Planning paper writing
Better papers with less drama
Better papers with less drama.
I have a strong aversion to avoidable drama and stress in life. I have developed a few systems that help me minimize said drama and stress.
One of them is for planning writing papers for conference deadlines.
As an added bonus, it also results in stronger papers on average.
I have addressed this post to students, and assumed that they are iterating on the paper with their advisor. But the ideas apply more generally to any collaboration. For more collaborators, I recommend agreeing on an order in which collaborators will take passes.
Principle 1: Iterate on the paper in a hierarchical fashion (coarse to fine).
Do not start with a full draft of the paper. There are two advantages to this:
Your advisor may disagree with you on the nuances of the story or structure of the paper. It is better to agree on the higher order bits first to avoid having to redo large chunks of writing.
It is easier to get started on a skeleton of the paper than on 8 pages worth of beautiful sentences and figures. Writer’s block is unlikely.
Principle 2: Iterate on small chunks at a time.
It is less overwhelming for you to receive and for your advisor to give feedback.
It allows for parallel progress. While your advisor is taking a pass on one section, you could be working on a draft for another.
Principle 3: Plan for multiple iterations on every section.
Principle 4: Schedule each iteration.
Let your advisor know when you’ll need them to take a pass on a section. That way they can plan ahead, and time spent waiting on your advisor’s pass is minimized.
Incorporate their constraints when scheduling iterations. E.g., what days of the week do they teach and are less likely to have time? Are they traveling?
Think about how long it might take to revise a section based on feedback. Incorporate your constraints. E.g., when do you typically have assignments due? Do you have exams or travel coming up before the deadline?
Caveat: This will work better if you and your advisor have good time management. This might help with that.
Iterate on the paper in the following order.
Paper title. May need to be revisited.
Paper skeleton: Section and subsection headings.
Intro skeleton: A bulleted list describing the point you want to make in each paragraph of the intro. No full sentences.
Intro filled in: Fill it in with sentences. You now have the first draft of your paper’s intro. May need to iterate on this a couple of times.
Related work skeleton: List of topics related to your work, a list of papers in each you plan to discuss, and a phrase stating what you plan to say about each.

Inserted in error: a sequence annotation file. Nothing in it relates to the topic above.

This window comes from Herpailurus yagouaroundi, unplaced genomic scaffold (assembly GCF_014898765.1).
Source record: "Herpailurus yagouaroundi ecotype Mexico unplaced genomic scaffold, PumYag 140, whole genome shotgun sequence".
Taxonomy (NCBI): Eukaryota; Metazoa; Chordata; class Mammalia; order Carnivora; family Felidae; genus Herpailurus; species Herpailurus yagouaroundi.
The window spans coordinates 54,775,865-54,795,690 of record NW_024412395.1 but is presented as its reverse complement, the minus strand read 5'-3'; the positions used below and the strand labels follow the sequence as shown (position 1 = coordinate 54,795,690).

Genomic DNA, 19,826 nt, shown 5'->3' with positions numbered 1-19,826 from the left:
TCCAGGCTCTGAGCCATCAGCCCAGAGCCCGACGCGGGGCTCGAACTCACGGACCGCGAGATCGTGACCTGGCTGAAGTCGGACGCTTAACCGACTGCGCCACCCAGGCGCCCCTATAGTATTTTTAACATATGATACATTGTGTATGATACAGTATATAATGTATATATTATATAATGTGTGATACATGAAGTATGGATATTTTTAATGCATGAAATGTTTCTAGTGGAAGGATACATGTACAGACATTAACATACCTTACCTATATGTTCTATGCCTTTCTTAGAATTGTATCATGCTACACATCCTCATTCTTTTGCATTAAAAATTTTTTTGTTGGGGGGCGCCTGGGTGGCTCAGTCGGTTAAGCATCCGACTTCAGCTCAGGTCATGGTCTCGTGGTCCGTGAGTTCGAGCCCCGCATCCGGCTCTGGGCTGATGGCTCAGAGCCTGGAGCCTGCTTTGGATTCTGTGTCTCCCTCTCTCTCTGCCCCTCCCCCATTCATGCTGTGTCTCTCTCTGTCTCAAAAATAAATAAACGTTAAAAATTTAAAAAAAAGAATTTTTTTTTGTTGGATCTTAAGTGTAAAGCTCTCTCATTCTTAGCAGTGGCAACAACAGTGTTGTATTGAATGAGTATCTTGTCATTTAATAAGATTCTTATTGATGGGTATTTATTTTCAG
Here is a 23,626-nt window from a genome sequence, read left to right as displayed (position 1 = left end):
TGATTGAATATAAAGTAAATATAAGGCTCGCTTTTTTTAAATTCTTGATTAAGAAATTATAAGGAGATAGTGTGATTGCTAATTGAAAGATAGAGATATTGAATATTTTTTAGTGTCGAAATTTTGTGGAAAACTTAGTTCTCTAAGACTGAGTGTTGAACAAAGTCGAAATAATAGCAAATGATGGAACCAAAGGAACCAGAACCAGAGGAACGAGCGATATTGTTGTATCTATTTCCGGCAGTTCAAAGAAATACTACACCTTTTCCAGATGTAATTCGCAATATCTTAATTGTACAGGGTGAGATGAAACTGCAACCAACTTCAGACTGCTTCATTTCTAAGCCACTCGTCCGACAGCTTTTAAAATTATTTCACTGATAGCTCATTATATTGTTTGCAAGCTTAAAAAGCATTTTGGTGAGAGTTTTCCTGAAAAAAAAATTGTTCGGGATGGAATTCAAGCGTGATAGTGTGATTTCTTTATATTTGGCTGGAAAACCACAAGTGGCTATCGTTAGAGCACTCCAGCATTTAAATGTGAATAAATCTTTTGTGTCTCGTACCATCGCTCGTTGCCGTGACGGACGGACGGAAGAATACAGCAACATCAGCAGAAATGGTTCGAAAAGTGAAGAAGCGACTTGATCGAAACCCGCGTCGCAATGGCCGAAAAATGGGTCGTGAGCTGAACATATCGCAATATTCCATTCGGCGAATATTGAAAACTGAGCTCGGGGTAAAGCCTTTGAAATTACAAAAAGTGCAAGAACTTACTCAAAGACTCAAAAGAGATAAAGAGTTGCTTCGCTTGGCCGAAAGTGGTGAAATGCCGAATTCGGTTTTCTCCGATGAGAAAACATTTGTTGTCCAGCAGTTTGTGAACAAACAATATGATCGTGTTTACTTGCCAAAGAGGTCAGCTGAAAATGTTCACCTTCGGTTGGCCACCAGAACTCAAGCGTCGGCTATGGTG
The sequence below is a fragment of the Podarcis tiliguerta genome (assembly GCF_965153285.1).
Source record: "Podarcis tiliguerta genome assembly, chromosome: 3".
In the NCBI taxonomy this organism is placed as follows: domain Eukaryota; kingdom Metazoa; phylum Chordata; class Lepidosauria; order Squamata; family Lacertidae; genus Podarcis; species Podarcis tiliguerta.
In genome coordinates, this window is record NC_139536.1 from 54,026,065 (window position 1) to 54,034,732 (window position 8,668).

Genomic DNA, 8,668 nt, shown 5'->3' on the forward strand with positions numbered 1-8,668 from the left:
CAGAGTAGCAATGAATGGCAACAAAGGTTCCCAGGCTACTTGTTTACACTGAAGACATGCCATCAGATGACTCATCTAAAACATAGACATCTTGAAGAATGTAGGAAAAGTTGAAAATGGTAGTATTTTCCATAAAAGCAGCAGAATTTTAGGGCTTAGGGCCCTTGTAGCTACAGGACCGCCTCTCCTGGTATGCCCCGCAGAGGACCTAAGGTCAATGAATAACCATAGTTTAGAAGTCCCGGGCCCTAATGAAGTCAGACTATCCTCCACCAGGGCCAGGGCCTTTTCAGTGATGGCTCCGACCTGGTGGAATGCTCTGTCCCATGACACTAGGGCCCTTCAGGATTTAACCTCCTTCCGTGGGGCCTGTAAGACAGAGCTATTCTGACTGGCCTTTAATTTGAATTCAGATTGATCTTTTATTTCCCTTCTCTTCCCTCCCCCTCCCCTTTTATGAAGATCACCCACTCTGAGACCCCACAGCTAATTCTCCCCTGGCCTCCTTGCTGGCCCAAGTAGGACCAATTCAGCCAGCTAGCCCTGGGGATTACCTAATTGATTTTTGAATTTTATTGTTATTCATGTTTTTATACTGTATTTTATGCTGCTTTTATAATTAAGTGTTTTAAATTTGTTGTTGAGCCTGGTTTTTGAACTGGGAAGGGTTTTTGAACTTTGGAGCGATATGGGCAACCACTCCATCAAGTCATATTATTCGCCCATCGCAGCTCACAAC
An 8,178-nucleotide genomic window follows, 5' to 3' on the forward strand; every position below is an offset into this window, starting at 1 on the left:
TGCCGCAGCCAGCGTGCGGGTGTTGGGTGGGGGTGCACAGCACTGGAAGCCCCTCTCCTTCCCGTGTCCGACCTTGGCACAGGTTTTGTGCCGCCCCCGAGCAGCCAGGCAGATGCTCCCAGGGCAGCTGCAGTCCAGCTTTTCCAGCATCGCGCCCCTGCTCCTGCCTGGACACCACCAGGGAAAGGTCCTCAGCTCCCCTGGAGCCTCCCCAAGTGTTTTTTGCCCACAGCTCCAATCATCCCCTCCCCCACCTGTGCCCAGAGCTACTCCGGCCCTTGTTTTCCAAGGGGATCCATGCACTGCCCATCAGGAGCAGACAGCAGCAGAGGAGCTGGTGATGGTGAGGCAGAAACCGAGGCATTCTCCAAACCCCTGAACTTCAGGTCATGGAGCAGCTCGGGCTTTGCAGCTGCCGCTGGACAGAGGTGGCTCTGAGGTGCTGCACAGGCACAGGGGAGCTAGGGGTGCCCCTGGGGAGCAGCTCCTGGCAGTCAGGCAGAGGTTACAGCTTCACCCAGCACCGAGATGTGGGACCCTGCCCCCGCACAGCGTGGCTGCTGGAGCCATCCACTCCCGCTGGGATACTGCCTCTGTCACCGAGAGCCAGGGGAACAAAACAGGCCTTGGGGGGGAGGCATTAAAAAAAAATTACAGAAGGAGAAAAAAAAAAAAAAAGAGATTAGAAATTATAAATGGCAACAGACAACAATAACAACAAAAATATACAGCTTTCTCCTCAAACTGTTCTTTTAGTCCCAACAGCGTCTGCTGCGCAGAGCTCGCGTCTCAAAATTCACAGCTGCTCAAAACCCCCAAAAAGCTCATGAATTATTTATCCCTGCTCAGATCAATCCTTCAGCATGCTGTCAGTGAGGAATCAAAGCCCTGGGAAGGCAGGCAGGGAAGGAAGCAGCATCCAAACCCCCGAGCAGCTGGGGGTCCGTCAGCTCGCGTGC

Related work filled in.
Approach skeleton: Subsections and bulleted list in each charting out how you’ll walk the reader through your approach. Placeholders for figures.
Approach filled in: Approach sections are often longer and denser than intro and related work. I recommend splitting filling in the approach into two chunks.
Results skeleton: Datasets you’ll show results on, points covering the experimental setup, subsections with associated claims you will support, placeholder figures to illustrate expected trends, placeholder tables that list existing work/baselines/ablations you will compare to, list of analyses. No actual results, data, or sentences. Iterations on this may reveal additional required experiments.
Results filled in: Actual sentences, data, results.
Do not move on to subsequent stages of a section till you and your advisor have converged on earlier stages. There is flexibility across sections. E.g., you can work on an outline of related work while your advisor is taking a pass on the filled in intro.
Recall, each stage may take multiple iterations till you converge.
I use an excel sheet like this to schedule and keep track of the iterations.
It lists the date on which you will send your advisor the section by 9:00 am (say). Your advisor will work on it on that date and get back to you by the end of the day.
Notice that the sheet spans ~4 weeks! So yes, start writing the paper at least 4 weeks before the deadline. The actual duration will vary depending on how many iterations go into each stage and how available your advisor is.
My experience is primarily with AI conferences.
You may need to adapt this to your working style, the order in which you like to write the sections, the typical paper format of the conferences that you submit to, the topic of your specific paper, etc.
I have had limited success in getting students to follow this. To quite an extent, that is because I feel the need to give them the freedom to find their own working style. I was fortunate enough to have that freedom when I was a grad student. So I have not insisted on this as much as I could. Having said that, whenever students have followed this, outcomes, in my opinion, have been better on average. So perhaps I should be insisting on this more.